Let’s say you aspire to learn another language. What if there were a group that combined that with helping someone else in a way where one person’s needs wonderfully matches with another’s? That’s what CNA’s Speaking Exchange, a 40 year-old language organization in Brazil, focused on when it began its Speaking Exchange program. CNA was trying to find a way to make learning English more real for the students. So it connected them students with seniors living in retirements in the United States—people who just want someone to talk with.
Learn more at the Speaking Exchange website.
Speaking Exchange Video
CASE: A lottery to save the earth
One of the most common fantasies is winning the lottery; it’s a way to imagine reaching that aspiration of getting instantly rich. So what if by helping your cause my fantasy could come true? Maybe I could win thousands of dollars simply for using public transportation. Writing for Worldwatch, Helene Gallis describes a lottery that could help save the planet. But no one buys lottery tickets. Instead, for every kilometer they ride, bus passengers in Bangalore, India, increase their chances of winning a prize.
A pilot project on rewarding bus passengers with lottery tickets has already been implemented in a very successful pilot project in Bangalore, India, and is soon to be implemented in Singapore. With a ridership of more than 4 million per day, the public transport company of Bangalore (BTMC) makes an important contribution to the sustainability in one of the most congested cities in the world. Bangalore therefore embarked on an innovative collaboration with Stanford University and the software company Infosys to implement a bus ticket lottery. The more that the passengers travel, the more winning chances they have. And every kilometer counts: a long commute earns you more chances at winning.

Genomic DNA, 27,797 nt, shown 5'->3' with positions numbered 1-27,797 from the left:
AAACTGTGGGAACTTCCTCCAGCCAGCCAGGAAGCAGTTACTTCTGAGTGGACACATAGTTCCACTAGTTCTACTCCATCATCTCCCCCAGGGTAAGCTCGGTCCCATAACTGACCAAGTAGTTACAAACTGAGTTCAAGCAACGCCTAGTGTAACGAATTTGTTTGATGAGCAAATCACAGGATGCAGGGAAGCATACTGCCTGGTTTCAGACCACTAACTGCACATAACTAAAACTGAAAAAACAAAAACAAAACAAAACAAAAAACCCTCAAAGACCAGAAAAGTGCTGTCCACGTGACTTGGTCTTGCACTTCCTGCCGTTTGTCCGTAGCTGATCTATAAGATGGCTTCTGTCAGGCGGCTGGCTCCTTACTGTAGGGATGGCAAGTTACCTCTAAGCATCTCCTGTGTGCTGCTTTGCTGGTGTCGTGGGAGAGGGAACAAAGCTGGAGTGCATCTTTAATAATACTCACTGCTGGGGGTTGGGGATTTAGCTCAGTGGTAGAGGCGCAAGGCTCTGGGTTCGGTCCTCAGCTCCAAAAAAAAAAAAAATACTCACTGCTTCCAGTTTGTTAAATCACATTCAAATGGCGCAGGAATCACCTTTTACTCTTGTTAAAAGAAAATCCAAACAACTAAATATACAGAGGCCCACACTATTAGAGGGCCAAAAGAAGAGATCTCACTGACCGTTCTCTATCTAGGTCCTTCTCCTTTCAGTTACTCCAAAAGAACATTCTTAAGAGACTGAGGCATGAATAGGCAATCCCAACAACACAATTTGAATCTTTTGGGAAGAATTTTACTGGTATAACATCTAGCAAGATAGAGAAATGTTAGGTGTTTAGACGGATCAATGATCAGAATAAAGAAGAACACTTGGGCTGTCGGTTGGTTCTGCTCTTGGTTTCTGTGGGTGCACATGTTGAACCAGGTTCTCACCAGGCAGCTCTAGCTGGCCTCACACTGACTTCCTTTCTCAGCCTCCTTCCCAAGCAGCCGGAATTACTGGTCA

It’s a great incentive for decreasing traffic congestion, energy use and emissions. Traffic engineers get reduced congestion, passengers get the chance to get rich. The world gets reduced carbon emissions.
A brief exercise
Aspiring writers like to learn about how successful writers were able to make it happen. The same is true for musicians, scientists, politicians. We’ll go hear our heroes talk, read their books, watch them on television. We want to know what makes our heroes tick. This is partly because we aspire to have some of the qualities they had. What’s the secret to her success? I wish I had more of that.
We all have heroes, people we admire. What is it that attracts you to them? Take a few minutes and make a list some of your role models, heroes.
- Write down the names of five people you don’t know who you consider to be a hero.
- Then write five people you do know who you admire, heroes you know. Please stop reading and do this now.
- Don’t spend too much time on this, make the list as people come to mind.
You now have a list of 10 people, five you know, five you don’t. Now do this:
- What impresses you about them? By each of their names, quickly write three or four characteristics you admire about them.
- Once you’ve finished this, forget the names. Take just the characteristics and combine the ones that are similar.
If you now get rid of the names and begin to group like answers, you should have a sense of some of your aspirations.
See also: Aspirin Marketing.
[…] Aspiration Marketing […]